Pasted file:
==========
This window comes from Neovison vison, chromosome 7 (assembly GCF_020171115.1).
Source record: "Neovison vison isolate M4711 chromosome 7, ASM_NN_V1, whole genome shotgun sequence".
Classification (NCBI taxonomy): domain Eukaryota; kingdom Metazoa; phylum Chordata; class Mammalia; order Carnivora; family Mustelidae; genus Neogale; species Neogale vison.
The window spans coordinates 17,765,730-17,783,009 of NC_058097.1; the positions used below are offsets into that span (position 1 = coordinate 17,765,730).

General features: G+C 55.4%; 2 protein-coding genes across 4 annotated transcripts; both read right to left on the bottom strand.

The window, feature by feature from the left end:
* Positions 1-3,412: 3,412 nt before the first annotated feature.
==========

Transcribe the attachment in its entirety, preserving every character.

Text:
This window comes from Neovison vison, chromosome 7 (assembly GCF_020171115.1).
Source record: "Neovison vison isolate M4711 chromosome 7, ASM_NN_V1, whole genome shotgun sequence".
Classification (NCBI taxonomy): domain Eukaryota; kingdom Metazoa; phylum Chordata; class Mammalia; order Carnivora; family Mustelidae; genus Neogale; species Neogale vison.
The window spans coordinates 17,765,730-17,783,009 of NC_058097.1; the positions used below are offsets into that span (position 1 = coordinate 17,765,730).

General features: G+C 55.4%; 2 protein-coding genes across 4 annotated transcripts; both read right to left on the bottom strand.

The window, feature by feature from the left end:
* Positions 1-3,412: 3,412 nt before the first annotated feature.